Similar to the profile update, no new information was being collected here; we were just changing how information that we already had was being displayed. And again, following our profile pattern, the analytics data before and after showed success: from users taking almost an hour to complete their entire application, down to just over 30 minutes, their speed nearly doubled.
The Big One
Taking a customer-centric approach, we had prioritized maximizing our client’s users’ productivity, but there was still a large part of the system that needed improving: the area that the client’s staff used; the “back office” side of the system if you will. Staff have their own administrative view of everything the users enter, to review and approve users’ medical board certification and recertification documentation.
Years of uncontrolled growth and entropy from repeatedly adding “just one more thing” had left certain pages with more than 100 input fields on them, and no connection between groups of related data. Similar to the users’ profile, there was no way all of these ever needed to be updated at once, so we took a similar approach of splitting the information up into relevant tabs. The one difference here was that staff did still need to have a “10,000ft view” of the user’s information, which we accomplished using a read-only “overview” tab, which had easy “edit” links to each of the relevant sections’ forms.
Because this was a much more fundamental overhaul, with a more dedicated group of stakeholders, we needed to tread lightly here and take our time planning and executing this change. The feature had been in the roadmap/backlog for more than a year, and the process from from planning to deployment took 8 more months on top of that, through several iterative rounds of feedback and tweaking.
The initial response was extremely negative, and basically amounted to “everything’s fine where it is, so why change it?” This viewpoint unfortunately doesn’t take new users into consideration: how long would it take before a new hire became comfortable in such a complex system? Our data was limited here, but it seemed like the answer was “months.” Luckily (actually, luck had nothing to do with it) we had already made two major UX improvements with measurable positive impact we could point to.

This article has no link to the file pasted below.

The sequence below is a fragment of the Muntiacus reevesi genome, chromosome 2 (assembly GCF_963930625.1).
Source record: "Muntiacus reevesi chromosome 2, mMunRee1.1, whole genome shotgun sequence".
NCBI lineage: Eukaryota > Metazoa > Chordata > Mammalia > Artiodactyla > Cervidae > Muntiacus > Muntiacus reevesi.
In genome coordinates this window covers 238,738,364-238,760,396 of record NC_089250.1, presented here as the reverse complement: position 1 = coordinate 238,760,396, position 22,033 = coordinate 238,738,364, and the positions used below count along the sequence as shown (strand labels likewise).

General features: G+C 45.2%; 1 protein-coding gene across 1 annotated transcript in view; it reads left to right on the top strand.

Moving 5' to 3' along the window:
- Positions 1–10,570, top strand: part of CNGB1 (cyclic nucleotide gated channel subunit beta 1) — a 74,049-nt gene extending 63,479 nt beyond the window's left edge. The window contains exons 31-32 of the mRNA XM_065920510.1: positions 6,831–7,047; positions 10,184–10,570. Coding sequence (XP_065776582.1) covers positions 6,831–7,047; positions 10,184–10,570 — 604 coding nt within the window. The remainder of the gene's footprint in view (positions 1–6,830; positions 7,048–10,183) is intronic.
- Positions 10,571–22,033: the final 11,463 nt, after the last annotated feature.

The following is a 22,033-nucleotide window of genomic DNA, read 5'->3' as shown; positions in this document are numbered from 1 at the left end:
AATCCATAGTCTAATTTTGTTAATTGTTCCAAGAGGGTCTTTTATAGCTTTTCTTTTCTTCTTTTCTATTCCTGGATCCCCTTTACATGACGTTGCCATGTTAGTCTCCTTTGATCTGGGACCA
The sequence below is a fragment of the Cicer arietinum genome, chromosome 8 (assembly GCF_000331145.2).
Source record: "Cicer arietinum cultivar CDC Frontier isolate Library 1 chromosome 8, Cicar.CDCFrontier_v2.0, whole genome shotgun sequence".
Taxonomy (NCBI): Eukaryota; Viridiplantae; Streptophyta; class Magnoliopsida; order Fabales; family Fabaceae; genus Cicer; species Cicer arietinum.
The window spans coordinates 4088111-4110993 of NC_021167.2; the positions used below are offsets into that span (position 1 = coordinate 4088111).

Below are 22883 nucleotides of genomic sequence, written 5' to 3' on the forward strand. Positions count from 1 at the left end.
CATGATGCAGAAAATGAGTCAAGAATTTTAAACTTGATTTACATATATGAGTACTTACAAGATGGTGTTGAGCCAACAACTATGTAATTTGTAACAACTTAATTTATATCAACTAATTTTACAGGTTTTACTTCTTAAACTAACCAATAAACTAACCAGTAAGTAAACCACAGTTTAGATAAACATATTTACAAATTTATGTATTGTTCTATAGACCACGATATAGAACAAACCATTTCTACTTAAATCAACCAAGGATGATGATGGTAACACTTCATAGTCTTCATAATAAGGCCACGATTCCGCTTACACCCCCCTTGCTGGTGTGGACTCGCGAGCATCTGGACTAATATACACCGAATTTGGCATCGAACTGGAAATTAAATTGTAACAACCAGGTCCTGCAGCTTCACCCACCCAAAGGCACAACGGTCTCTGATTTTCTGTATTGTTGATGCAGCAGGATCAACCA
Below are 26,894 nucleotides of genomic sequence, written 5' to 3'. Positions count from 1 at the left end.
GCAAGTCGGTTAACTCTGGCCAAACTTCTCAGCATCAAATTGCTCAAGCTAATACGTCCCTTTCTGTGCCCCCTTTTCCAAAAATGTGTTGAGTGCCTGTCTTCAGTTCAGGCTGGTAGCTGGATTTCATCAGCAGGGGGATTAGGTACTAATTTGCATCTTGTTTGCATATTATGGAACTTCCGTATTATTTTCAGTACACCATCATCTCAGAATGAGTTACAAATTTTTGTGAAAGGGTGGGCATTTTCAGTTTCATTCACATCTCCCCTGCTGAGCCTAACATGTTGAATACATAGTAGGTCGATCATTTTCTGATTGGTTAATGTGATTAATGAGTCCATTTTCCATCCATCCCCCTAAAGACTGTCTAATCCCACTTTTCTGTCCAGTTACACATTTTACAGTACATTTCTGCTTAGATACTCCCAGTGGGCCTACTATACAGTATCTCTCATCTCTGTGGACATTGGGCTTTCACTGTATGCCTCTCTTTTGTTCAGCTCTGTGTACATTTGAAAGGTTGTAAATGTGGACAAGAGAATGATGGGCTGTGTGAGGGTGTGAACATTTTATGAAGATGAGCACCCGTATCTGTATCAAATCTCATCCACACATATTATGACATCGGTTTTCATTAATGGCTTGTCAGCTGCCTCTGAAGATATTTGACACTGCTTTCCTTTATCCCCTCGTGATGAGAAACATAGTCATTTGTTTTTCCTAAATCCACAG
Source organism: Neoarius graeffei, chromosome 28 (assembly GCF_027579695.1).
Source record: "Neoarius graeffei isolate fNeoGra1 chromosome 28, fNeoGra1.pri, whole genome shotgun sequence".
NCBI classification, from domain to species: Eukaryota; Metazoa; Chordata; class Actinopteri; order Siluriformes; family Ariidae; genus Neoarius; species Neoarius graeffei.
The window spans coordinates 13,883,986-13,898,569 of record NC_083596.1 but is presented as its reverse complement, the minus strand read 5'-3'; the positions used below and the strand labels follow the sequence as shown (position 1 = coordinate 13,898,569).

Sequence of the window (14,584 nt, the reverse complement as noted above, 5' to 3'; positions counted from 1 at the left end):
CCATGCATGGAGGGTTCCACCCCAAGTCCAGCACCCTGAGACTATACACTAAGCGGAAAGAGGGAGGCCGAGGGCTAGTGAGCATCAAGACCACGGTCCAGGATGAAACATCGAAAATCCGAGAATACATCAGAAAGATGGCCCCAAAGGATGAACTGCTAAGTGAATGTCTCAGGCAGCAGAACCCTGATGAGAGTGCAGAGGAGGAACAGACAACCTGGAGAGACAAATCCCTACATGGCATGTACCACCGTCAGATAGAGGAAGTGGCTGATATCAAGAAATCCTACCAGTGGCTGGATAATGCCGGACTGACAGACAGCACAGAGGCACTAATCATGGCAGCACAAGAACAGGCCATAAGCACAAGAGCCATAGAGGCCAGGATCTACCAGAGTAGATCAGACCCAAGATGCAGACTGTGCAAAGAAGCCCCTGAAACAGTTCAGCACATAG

In addition, this was admittedly a large investment for “no new functionality,” but for staff who use the system all day every day at work, despite their initial hesitance, this type of improvement in their productivity has quickly paid for itself. Over the 5 months since going live, staff have seen a 24% increase in their efficiency using the system, which adds up to 20 minutes per day for each staff member. That’s 20 minutes every day that each person now has to spend on more important things than navigating through a less-than-ideally organized computer information system.
What’s more, reorganizing the complex forms also led to a much cleaner and less complex codebase, as simplifying the UI allowed for data persistence logic to also be greatly simplified, since each page was now only responsible for a smaller number of data objects. This, in turn, also improved performance, as the system was no longer doing an order of magnitude more I/O than was actually necessary.
It should be noted that these sorts of changes cannot be made quickly. In fact, each of the 3 updates above took place during different years: 2018, 2019, and 2020 respectively. Changing the UI too frequently, even if individual changes improve UX, can actually have a detrimental effect long-term, as users can more easily become lost/confused/disgruntled at the constantly-shifting landscape. Slow and steady – deliberate – wins the race here.
Pushing back against the entropy of organic growth, whether we’re talking about a codebase or a UI, isn’t always easy, and sometimes requires dedicated effort, but in the end, everyone wins: happier users, happier clients, and – due to less complex logic and cleaner code – happier developers.